Voters comments:

“What struck me most of all is Karl took three attempts, showing tenacity and grit, and not giving up.  Also the bar had been raised higher by Jurek the previous year”.

“The amount of pure effort Karl put into this over several years demands recognition and appreciation.”

“Pete and Karl are a tossup because they are so similar with time spent moving daily, but the AT is much tougher logistically – Karl had to carry more gear between longer sections without crew support, while running on a road requires almost nothing except maybe a water bottle.”

“Happy for Karl since he had been gunning for the AT FKT for years. But it seems like last year’s news, especially considering the incremental improvement in time.”

“Karl’s AT FKT would win most years, but I dinged him (and Walmsley) because those routes are a bit rote by now.”

#2 Jim Walmsley – Grand Canyon Rim to Rim to Rim, October 4

JimThe best ultrarunner in the US knocked this one out of the Park 😉 and was recognized for it. Records have been kept on this uber-route for decades, recently including Anton Krupicka, Dave Mackey, and Dakota Jones, with Jim taking 25 minutes off Rob Krar’s 2013 time. In the process he blazed South-North Rim in 2:46 which is a one-way FKT itself, even though it was done in the much harder direction.  Walmsely covered the 42.2 miles in 5:55:20.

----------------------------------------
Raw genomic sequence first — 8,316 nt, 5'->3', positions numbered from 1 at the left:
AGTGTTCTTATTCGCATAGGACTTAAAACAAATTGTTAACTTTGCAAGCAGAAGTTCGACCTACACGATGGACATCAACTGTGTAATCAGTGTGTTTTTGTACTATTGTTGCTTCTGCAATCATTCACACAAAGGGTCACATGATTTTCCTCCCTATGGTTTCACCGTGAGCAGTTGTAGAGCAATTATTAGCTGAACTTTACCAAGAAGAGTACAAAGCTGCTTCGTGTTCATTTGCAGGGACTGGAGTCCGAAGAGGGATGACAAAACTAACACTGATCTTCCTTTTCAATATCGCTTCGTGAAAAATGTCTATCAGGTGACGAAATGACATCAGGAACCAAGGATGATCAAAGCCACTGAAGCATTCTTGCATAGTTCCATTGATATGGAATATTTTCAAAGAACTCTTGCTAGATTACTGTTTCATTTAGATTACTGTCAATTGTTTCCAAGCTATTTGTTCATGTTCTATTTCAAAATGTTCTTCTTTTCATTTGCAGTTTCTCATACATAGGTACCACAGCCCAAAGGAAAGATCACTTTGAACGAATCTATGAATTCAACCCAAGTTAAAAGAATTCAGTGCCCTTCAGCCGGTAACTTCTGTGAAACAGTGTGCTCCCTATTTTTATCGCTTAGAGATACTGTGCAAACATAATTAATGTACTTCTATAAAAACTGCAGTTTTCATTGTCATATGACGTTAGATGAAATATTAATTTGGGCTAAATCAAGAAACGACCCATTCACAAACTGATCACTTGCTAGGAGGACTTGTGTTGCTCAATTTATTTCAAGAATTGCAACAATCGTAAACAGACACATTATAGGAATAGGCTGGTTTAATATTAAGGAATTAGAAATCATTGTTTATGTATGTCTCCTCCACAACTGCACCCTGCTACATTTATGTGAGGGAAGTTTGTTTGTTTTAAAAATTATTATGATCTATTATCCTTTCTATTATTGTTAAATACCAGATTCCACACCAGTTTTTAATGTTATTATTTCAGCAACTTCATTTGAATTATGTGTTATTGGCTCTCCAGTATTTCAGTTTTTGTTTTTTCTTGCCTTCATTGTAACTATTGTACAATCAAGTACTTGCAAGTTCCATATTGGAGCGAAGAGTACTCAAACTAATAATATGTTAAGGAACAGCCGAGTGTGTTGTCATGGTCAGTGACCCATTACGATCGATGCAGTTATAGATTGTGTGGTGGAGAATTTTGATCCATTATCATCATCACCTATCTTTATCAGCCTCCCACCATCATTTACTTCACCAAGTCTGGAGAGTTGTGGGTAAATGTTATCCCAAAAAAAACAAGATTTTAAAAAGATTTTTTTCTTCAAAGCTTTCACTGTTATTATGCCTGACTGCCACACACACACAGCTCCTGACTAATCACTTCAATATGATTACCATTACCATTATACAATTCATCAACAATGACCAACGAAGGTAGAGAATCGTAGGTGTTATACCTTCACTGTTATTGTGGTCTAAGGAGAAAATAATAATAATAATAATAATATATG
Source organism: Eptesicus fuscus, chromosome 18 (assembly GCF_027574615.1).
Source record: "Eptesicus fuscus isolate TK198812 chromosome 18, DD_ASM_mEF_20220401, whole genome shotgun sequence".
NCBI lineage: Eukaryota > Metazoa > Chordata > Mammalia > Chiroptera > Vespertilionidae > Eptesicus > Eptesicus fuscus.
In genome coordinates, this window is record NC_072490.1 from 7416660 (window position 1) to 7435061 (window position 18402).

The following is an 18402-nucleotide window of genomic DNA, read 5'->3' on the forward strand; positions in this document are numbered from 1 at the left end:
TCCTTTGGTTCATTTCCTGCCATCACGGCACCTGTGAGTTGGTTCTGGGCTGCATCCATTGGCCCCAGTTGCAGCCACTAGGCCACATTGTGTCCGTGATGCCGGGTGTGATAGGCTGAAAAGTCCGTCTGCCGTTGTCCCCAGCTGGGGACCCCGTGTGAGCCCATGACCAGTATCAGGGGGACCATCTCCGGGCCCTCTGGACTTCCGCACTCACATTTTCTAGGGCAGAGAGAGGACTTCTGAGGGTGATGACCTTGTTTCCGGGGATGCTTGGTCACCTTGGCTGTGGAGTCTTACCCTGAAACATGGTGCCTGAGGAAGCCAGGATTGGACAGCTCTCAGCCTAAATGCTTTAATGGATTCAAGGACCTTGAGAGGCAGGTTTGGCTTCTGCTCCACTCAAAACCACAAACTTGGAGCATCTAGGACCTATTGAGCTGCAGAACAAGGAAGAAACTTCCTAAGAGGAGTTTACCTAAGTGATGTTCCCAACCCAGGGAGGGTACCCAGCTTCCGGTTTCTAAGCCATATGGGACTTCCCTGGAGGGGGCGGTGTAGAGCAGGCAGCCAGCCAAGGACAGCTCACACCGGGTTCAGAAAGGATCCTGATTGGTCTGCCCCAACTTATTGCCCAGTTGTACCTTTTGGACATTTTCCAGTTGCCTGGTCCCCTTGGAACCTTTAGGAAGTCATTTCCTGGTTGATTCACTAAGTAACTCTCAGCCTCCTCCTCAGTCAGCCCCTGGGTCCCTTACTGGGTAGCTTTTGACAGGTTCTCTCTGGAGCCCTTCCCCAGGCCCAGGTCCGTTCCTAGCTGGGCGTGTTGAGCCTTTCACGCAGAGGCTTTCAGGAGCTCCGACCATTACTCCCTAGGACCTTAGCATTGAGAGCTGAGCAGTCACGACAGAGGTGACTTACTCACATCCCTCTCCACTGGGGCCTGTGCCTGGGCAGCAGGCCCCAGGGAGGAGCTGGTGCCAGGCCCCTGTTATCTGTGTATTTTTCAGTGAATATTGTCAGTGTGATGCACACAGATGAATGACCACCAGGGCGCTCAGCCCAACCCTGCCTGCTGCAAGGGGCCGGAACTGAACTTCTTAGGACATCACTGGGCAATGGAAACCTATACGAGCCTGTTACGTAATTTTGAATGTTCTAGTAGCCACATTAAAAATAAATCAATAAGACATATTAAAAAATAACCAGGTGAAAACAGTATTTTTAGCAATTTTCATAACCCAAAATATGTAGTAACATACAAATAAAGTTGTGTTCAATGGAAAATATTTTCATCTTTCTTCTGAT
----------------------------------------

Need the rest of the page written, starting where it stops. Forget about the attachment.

Voters Comments:

“He took a ridiculous amount of time off an FKT from two of the best trail runners in the nation. Mind blowing.”

“R2R2R (and R2R) – Walmsley crushed this one, pure and simple.”

“Both Walmsley’s and Kostelnick’s runs are actual runs and real bar raisers. Like, seriously crazy shit, both of them. But, neither are very creative which lowers my interest level a great deal.”

“His time on a super competitive course is blazing fast, but it didn’t require as much planning as the others.”

#1 Pete Kostelnick – Trans America, September 12-October 24

PetePete’s prodigious effort was the clear winner in the inaugural FKTOY voting. The Trans-Am has a longer history than many realize, going way back to the “Bunion Derby” days of the 1920’s. Pete broke a 36-year-old FKT by a whopping 4 days, including taking a ‘zero’ day, averaging over 72 miles per day for 6 weeks. Kostelnick covered the 3,067 miles in 42 days, 6 hours and 30 minutes.

Voters’ comments:

“72 miles/day for 6 weeks!! Very tough record to even attempt due to the time required.”

“The planning of something like a Transcon earns him big points.”

“Unreal performance, taking 4 days off the record, averaging 72 miles per day and even with a day off. However, there have been few attempts by legitimate runners.”